Cable operators see surge in network upgrade options

Cable ops can squeeze more out of DOCSIS 3.1, go for DOCSIS 4.0, wait for what follows DOCSIS 4.0 or bite the bullet with FTTP. Options abound, but the situation could put more stress on the already challenged cable tech sector.

Jeff Baumgartner, Senior Editor

July 9, 2024

8 Min Read
lank signpost multiple directions against a blue sky
(Source: incamerastock/Alamy Stock Photo)

The cable industry isn't facing a simple crossroads regarding the future of their widely deployed hybrid fiber/coax (HFC) networks. Instead, operators have a multitude of paths and options to choose from.

Some might stick with DOCSIS 3.1 and beef up the upstream with "mid-split" or "high-split" upgrades that allocate more spectrum to the upstream path. Others could take a closer look at an upgraded version of D3.1 (call it DOCSIS+ or "extended" DOCSIS 3.1) that can boost the performance of the downstream while potentially putting off an upgrade to a distributed access architecture (DAA). Additional options include going for a full DOCSIS 4.0 upgrade paired with DAA or simply shifting investments into fiber-to-the-premises (FTTP) overlays and upgrades.

Looking even further out, a small group of operators and suppliers is examining how to juice capacity by operating 5G signals on HFC in spectrum up to 4GHz or 5GHz. Also on the table is how to extend DOCSIS's spectrum ceiling to 3GHz – perhaps ushering in what might become DOCSIS 4.1 or DOCSIS 5.0.

Picking a horse

Some operators have already placed their bets. Comcast is focusing on the Full Duplex (FDX) flavor of DOCSIS 4.0, while Altice USA continues to push an FTTP overlay in its footprint in the Northeast and DOCSIS 3.1 upgrades for systems in more rural areas in the West.

Related:Cable's secretive 'NRoC' project explores way to run 5G on HFC

It may be possible for operators to mix and match strategies depending on factors such as local competition or the condition of the legacy HFC plant.

Notably, Charter Communications is using a three-phased approach that involves an upgrade to 1.2GHz without DAA, an upgrade to 1.2GHz with DAA and a virtual cable modem termination, and a full DOCSIS 4.0 upgrade. All three enable the company to deliver multi-gigabit speeds downstream and at least 1 Gbit/s upstream.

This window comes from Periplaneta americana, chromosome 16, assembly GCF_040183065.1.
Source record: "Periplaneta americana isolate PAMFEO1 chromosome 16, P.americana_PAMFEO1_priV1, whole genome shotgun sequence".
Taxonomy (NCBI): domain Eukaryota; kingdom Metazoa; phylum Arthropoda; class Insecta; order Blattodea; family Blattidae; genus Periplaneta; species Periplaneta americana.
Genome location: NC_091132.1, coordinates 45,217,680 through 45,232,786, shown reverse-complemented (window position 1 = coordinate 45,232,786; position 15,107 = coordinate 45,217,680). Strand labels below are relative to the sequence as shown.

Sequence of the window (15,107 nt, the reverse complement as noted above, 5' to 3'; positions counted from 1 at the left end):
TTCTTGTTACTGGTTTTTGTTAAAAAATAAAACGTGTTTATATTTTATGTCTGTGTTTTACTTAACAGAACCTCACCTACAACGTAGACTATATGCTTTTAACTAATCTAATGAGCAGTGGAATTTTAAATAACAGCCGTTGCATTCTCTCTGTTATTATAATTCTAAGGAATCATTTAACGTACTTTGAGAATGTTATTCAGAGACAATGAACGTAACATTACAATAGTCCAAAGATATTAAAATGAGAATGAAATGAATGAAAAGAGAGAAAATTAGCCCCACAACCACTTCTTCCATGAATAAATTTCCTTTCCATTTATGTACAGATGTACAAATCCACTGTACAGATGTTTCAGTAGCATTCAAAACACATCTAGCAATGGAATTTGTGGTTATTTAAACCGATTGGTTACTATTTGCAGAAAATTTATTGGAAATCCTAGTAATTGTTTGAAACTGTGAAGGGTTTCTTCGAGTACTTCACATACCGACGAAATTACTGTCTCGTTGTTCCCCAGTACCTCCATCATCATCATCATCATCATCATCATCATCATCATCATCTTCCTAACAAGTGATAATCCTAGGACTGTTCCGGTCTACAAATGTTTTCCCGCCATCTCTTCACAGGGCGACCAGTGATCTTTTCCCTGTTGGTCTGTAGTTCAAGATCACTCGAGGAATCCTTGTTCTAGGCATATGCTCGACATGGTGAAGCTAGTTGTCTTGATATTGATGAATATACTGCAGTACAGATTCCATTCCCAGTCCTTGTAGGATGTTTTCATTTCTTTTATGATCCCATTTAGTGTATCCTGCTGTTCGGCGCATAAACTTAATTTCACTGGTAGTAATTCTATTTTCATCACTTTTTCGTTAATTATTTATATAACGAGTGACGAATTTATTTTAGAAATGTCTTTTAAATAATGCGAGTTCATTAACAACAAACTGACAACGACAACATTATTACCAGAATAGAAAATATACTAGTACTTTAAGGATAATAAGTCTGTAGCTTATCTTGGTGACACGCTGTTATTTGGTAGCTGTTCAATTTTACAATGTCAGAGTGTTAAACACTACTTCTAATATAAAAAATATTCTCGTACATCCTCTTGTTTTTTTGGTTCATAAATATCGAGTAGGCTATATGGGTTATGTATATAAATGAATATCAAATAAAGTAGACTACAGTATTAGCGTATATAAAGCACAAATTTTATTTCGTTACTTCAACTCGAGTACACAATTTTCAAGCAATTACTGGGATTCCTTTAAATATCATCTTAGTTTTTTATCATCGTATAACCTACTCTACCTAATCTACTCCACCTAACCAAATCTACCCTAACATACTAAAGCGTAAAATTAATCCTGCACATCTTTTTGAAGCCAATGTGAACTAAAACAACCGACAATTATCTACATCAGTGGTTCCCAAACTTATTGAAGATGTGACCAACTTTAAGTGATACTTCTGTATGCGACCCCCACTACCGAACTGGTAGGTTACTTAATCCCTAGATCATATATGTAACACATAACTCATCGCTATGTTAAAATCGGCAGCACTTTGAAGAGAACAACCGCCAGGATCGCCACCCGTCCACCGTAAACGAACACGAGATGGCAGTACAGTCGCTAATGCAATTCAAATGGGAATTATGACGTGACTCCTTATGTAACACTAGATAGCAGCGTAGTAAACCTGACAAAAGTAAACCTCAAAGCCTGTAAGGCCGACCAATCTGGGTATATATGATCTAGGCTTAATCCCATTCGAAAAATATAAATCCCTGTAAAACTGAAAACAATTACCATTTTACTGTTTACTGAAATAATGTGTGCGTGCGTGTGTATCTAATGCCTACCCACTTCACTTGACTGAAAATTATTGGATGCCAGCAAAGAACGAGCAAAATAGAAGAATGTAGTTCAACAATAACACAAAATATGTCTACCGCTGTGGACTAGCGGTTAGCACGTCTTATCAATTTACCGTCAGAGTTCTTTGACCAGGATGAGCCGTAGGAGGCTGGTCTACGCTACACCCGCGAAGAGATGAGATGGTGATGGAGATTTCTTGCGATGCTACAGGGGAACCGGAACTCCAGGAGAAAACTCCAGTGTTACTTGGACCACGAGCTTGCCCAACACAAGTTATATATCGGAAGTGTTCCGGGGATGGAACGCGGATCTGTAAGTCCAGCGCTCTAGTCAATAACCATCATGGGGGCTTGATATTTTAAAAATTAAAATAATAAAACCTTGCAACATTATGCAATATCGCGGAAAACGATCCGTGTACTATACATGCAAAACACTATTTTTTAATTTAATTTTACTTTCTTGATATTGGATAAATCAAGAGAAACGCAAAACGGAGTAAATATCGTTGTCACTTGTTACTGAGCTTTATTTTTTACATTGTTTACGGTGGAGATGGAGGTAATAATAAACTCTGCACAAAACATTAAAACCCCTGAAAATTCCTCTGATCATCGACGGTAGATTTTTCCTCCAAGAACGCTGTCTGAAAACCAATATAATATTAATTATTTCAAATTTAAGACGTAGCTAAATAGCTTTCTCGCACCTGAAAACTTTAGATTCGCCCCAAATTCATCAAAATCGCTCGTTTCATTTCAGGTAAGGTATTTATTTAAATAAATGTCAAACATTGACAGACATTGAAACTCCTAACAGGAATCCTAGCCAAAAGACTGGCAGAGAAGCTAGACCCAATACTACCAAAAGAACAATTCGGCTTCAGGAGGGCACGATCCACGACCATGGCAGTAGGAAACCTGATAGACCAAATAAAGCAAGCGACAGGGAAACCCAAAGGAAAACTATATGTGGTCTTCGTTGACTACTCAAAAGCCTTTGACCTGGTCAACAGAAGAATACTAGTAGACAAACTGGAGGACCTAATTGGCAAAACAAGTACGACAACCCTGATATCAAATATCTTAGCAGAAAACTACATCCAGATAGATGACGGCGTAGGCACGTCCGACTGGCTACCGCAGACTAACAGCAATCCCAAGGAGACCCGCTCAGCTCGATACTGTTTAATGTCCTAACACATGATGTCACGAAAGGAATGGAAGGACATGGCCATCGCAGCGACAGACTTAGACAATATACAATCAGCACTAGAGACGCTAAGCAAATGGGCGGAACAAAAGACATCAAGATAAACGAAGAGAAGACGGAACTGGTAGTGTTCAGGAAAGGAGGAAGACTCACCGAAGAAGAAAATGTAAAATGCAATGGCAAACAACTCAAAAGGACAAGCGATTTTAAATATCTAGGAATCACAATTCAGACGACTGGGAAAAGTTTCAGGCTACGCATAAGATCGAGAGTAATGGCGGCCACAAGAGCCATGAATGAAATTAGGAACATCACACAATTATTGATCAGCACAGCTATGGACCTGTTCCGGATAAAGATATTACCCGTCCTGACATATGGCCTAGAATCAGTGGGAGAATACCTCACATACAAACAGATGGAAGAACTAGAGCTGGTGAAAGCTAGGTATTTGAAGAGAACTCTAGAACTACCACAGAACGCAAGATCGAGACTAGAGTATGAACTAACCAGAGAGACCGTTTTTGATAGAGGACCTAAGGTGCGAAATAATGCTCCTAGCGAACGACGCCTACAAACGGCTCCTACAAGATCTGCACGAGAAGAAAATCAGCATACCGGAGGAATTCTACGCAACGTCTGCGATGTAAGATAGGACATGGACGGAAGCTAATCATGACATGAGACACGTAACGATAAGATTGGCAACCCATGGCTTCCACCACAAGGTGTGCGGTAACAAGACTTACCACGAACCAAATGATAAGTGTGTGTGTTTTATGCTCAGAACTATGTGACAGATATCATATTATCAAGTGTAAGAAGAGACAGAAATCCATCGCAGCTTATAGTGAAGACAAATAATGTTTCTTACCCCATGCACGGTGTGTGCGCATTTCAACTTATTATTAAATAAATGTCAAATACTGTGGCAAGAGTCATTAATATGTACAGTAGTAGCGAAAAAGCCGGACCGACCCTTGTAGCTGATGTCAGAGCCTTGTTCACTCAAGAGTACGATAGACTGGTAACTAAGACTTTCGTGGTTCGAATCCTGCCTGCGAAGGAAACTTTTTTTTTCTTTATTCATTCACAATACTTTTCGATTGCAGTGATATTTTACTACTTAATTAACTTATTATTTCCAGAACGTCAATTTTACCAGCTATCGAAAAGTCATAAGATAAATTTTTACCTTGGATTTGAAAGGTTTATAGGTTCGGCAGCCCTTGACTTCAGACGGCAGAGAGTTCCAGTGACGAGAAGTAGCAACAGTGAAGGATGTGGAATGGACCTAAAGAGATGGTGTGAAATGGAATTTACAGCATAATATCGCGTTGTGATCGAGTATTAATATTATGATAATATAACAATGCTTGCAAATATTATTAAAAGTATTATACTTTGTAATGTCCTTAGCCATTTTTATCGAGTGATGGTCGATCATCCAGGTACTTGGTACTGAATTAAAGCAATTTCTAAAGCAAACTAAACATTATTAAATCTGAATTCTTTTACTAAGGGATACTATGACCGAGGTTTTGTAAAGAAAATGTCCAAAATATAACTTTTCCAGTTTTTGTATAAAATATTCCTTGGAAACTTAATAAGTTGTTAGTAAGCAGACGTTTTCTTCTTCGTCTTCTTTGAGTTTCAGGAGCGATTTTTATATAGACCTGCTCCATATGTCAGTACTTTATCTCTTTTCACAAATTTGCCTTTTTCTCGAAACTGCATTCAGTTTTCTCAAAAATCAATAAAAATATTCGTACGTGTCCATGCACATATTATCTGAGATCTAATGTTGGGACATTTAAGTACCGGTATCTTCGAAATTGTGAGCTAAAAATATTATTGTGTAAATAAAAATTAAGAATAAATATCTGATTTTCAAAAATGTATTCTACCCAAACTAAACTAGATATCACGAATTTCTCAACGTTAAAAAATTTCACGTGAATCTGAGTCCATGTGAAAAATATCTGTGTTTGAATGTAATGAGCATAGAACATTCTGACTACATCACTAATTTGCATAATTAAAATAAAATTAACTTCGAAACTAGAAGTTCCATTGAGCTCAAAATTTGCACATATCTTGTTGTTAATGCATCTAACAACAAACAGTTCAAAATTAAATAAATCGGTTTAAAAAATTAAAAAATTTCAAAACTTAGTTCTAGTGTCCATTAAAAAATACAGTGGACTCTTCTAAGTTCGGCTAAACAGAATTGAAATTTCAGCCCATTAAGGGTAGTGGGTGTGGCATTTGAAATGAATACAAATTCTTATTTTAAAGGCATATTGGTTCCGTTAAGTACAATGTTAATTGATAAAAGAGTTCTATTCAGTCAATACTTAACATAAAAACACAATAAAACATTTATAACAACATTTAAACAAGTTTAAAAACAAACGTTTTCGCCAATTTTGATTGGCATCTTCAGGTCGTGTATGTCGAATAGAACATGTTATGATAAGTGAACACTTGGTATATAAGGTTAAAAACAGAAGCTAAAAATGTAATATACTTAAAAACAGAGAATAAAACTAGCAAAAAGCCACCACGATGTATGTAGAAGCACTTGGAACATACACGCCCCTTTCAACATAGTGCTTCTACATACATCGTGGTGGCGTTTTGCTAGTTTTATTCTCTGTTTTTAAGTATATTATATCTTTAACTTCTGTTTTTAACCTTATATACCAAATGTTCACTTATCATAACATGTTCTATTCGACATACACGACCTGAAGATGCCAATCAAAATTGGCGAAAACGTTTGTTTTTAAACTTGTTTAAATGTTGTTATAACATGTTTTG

Still, some cable engineering execs believe operators will need to pick one horse and ride it.

"You can't do two to three strategies. It's uneconomical. You have to pick one," said one engineer who is familiar with the available paths forward for HFC.

"None of this [optionality] is bad, but we have to settle on something," said another cable engineering exec. "At some point you have to put your pencils down and buy and deploy something."

Here's an illustrative review of the top options available to cable operators today, and a pair of options that might serve them further down the road.

DOCSIS 3.1 upgrades

This option comes under many non-official labels: DOCSIS 3.1+, DOCSIS 3.1 "stretch" and DOCSIS 3.1E ("E" stands for "extended" or "enhanced"), among them. The idea is to boost downstream speeds by taking advantage of new DOCSIS 3.1 and DOCSIS 4.0 modems that can support four to five orthogonal frequency-division multiplexing (OFDM) channels, compared to the two OFDM channels supported by the current generation of DOCSIS 3.1 devices.

Related:Cable ops are lab-testing 'enhanced' DOCSIS 3.1, CommScope says

The good news is the market will have access to a pair of silicon options for the modem piece: MaxLinear's new Puma 8 (running in D3.1 mode) and a new chip from Broadcom (the BCM3392) that the company has yet to officially announce. Industry sources tell Light Reading that access to Broadcom's BCM3392 won't be limited by the expensive joint development agreements (JDAs) that currently govern access to Broadcom's new DOCSIS 4.0 chips.

Meanwhile, it's possible that this approach could be supported in legacy cable modem termination systems (CMTS) outfitted with new software and not require a DAA upgrade. CommScope recently announced that cable operators are starting to run lab tests of DOCSIS 3.1+ underpinned by a new release of software for the E6000, the company's chassis-based CMTS.

The upgrade option is attractive to small and midsized operators, but they've yet to announce commitments to it.

Related:How Broadcom and MaxLinear will push the limits of DOCSIS 3.1

GCI has requested the D3.1+ license to run lab tests of the E6000 operating more than two OFDM blocks, said Erik Kuhlman, senior director of engineering and architecture at GCI, in an email exchange.

"While we are interested in the lab results, our practical experience with deploying high-split RPDs [remote PHY devices] on the E6k in a hybrid DAA/analog configuration has been less than ideal," Kuhlman explained. "This has led us to pause our current DAA deployment strategy and transition to dedicated virtual cores going forward. As a result, E6k support of D3.1+ is not a high priority for GCI at this time."


The DOCSIS 4.0 era is underway, paving the way for cable operators to deliver symmetrical multi-gigabit speeds, lower latencies and enhanced security on their HFC networks. A big prerequisite is DAA.

But D4.0 is fragmented in that it supports two options. FDX, a version favored by Comcast, envisions plant built to 1.2GHz and the use of an FDX band that allows upstream and downstream traffic to occupy the same block of spectrum. The other option, Extended Spectrum DOCSIS (ESD), would extend plant to 1.8GHz and continue to keep upstream and downstream traffic operating in separate spectrum.